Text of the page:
[Originally published on Facebook March 31, 2021]
Our last post on Nísia Floresta is from Opúsculo Humanitário, which is the same book from our first post, and is about women’s education. Here is the passage:
XXVI (p.59 of the book; 69 of the digitized version)
“The more ignorant a nation is, the easier it is for an absolute government to exercise its unlimited power over it. It is from that principle, so contrary to the progressive march of civilization, that most men are against making easier how women cultivate their spirit. However, this is a mistake that has been and always will be contrary to the prosperity of nations as well as is contrary to the domestic fortune of men. (…) Just as a paternal government is the most proper one to make people happy, and a properly cultivated intelligence of those nations is the best incentive for them to fulfill their duties, so too is moral education the safest guide to women. It is the pole star that indicates their north, in the fragile struggle in which they have to navigate as a ship in the sea, a sea seeded with abrolhos (pointed coral reefs), which is called life. The lack of a good education is the primary cause that contributes to women to lose their north, which is nothing else but morality, in the midst of the corruption of society. Always seeking to hold their intelligence, to weaken their senses, they make women unable to occupy, as they should to begin with, the care of purifying their heart; women would never advantageously achieve such thing if their intelligence remains without culture.”
As we have seen, Nísia Floresta was against slavery because it is a form of oppression of one people over another. Such oppression can be instantiated in many varieties: it can manifest on basis of color (Europeans to Africans), political views (Italian liberals versus their government and Brazilian liberals versus the Empire), or culture (colonization over the First Natives). This passage shows us that Nísia thinks that lack of education could be another instantiation of oppression because it willingly hinders the moral development of human beings. Since men were “against making easier” for women to learn, men were willingly hindering women’s moral development. Therefore, men were oppressing women. Thus, Nísia finds a common ground between colonized First Natives, enslaved people and women: they were all devoid of education. Worse than that, they were deprived of education by the oppressor, whoever it be. Further, Nísia compares the political influence of an absolute government over an ignorant nation to the power of men over women. Such comparison allows us to consider despotic governments as oppressors too. Thus, we may say that Nísia was against a universal form of oppression, a form that can be instantiated differently. If such oppression is justified by color, we call Nísia an abolitionist; if it is justified by sex, we call her a feminist, and so forth… However, I cannot make something of “a paternal government is the most proper one to make people happy”. She seems to be listing kinds of “guides”. Moral education is “the safest guide” for women. Cultivated intelligence is “the safest guide” for a nation that seeks the fulfilment of its duties. A paternal government is “the safest guide” to make people happy. Was she defending paternal governments or was she just saying that it does not matter how bad a ruler is, if the ruler rules paternally, then the people will not care? If the latter, she may have said that ironically, criticizing paternal governments.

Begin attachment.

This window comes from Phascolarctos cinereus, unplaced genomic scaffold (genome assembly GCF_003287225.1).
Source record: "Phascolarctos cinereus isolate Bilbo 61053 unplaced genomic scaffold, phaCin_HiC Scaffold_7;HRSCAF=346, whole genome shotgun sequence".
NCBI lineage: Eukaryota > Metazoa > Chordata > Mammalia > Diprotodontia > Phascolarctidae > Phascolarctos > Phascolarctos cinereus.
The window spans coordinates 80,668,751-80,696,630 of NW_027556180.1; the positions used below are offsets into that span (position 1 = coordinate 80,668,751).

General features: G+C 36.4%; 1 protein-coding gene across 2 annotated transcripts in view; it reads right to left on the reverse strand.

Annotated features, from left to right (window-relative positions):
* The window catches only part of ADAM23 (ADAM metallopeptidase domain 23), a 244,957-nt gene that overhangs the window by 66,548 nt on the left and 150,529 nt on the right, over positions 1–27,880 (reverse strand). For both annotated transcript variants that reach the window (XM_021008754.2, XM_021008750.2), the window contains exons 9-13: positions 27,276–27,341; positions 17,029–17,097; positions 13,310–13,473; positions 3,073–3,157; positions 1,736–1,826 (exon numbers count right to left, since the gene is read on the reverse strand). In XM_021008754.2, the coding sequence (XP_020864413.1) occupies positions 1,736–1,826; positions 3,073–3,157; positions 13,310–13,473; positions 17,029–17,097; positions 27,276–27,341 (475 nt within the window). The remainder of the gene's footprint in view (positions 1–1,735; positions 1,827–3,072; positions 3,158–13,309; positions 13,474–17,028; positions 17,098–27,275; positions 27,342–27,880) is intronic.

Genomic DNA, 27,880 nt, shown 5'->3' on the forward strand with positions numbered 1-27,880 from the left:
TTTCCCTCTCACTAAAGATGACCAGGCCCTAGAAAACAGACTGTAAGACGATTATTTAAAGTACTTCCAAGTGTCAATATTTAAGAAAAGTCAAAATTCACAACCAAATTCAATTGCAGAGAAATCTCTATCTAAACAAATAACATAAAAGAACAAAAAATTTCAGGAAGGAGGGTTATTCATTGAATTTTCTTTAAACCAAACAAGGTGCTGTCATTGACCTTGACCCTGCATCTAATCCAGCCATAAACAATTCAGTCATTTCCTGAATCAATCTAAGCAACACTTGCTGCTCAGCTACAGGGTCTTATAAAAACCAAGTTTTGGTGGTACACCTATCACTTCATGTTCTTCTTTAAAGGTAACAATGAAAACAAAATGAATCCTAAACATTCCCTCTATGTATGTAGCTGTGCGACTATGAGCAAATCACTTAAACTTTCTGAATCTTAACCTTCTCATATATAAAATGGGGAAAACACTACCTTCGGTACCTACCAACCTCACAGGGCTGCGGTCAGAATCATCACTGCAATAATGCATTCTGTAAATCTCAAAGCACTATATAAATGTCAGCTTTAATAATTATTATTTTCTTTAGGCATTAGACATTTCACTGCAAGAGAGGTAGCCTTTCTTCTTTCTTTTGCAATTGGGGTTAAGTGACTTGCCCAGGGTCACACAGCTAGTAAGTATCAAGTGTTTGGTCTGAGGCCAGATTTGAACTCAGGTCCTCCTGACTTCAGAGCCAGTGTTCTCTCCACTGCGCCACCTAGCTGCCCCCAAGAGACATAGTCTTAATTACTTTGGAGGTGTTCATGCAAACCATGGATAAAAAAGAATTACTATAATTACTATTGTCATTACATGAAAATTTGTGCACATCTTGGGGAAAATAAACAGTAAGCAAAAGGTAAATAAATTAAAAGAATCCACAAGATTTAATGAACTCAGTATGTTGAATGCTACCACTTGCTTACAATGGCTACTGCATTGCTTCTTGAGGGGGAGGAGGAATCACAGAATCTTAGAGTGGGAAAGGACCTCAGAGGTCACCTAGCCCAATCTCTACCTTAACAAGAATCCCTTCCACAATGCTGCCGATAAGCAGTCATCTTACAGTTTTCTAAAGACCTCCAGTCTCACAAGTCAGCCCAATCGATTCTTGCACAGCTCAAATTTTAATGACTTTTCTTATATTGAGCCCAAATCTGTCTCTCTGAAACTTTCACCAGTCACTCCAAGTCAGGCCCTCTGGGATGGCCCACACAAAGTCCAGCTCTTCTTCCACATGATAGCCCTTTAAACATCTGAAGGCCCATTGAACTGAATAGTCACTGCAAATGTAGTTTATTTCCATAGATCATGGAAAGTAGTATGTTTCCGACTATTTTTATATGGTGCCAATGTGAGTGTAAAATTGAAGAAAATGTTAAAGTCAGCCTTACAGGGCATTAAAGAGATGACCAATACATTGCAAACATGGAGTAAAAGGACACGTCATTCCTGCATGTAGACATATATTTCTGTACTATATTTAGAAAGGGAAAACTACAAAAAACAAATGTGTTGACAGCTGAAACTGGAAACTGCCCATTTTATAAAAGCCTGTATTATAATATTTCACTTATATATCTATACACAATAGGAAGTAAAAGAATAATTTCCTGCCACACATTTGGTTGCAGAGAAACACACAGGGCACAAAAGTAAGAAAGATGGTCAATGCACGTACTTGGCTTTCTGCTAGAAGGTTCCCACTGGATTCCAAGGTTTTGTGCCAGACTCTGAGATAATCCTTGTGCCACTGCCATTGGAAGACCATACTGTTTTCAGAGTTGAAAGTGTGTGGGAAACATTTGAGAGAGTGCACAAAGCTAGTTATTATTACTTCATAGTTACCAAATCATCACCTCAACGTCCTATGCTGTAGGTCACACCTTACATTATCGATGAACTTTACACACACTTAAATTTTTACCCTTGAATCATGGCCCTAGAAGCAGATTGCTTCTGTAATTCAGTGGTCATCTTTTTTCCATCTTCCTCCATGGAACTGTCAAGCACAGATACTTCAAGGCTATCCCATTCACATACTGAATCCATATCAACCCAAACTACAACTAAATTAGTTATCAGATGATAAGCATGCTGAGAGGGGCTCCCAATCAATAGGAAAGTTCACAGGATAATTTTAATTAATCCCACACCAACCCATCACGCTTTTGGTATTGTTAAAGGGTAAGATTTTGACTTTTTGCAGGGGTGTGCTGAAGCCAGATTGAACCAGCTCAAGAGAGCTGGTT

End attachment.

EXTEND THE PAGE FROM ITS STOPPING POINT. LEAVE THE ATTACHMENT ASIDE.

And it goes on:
Original in Portuguese:
“Quanto mais ignorante é um povo, tanto mais fácil é a um governo absoluto exercer sobre ele o seu ilimitado poder. É partindo deste princípio, tão contrário à marcha progressiva da civilização, que a maior parte dos homens se opõem a que se facilite à mulher os meios de cultivar o seu espírito. Porém, é este um erro, que foi e será sempre funesto à prosperidade das nações, como à ventura doméstica do homem. (...) Assim como um governo paternal é o mais próprio a fazer a felicidades dos povos, e a inteligência destes devidamente cultivada o melhor incentivo para o exato cumprimento de seus deveres; assim também a educação moral é o guia mais seguro da mulher, a estrela polar que lhe indica o norte, no frágil batel em que ela tem de navegar por esse mar semeado de abrolhos, a que se chama vida. A falta de uma boa educação é a causa capital, que contribui para que a mulher, no meio da corrupção da sociedade perca esse Norte, o qual não é outro mais que a moral. Procurando-se sempre prender-lhe a inteligência, enfraquecer-lhe os sentidos, inabilitam-na para ocupar-se, como devia, antes de tudo do cuidado de purificar o seu coração; o que nunca poderá ela vantajosamente conseguir se a sua inteligência permanecer sem cultura.”
Translated by Matheus Iglessias Mazzochi
Matheus Mazzochi is an undergraduate Philosophy major at Simon Fraser University. His posts are signed MM.